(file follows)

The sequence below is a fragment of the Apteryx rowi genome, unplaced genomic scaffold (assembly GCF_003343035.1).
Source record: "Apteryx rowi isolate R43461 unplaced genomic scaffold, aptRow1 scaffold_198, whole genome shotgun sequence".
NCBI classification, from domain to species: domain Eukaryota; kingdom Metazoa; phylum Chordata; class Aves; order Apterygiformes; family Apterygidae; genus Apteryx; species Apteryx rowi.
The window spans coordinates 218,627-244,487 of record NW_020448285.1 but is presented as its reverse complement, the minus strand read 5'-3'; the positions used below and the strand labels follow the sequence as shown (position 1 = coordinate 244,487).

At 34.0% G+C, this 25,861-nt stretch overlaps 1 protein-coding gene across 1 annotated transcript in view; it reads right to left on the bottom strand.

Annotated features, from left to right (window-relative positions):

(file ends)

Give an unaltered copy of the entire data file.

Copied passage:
The sequence below is a fragment of the Apteryx rowi genome, unplaced genomic scaffold (assembly GCF_003343035.1).
Source record: "Apteryx rowi isolate R43461 unplaced genomic scaffold, aptRow1 scaffold_198, whole genome shotgun sequence".
NCBI classification, from domain to species: domain Eukaryota; kingdom Metazoa; phylum Chordata; class Aves; order Apterygiformes; family Apterygidae; genus Apteryx; species Apteryx rowi.
The window spans coordinates 218,627-244,487 of record NW_020448285.1 but is presented as its reverse complement, the minus strand read 5'-3'; the positions used below and the strand labels follow the sequence as shown (position 1 = coordinate 244,487).

At 34.0% G+C, this 25,861-nt stretch overlaps 1 protein-coding gene across 1 annotated transcript in view; it reads right to left on the bottom strand.

Annotated features, from left to right (window-relative positions):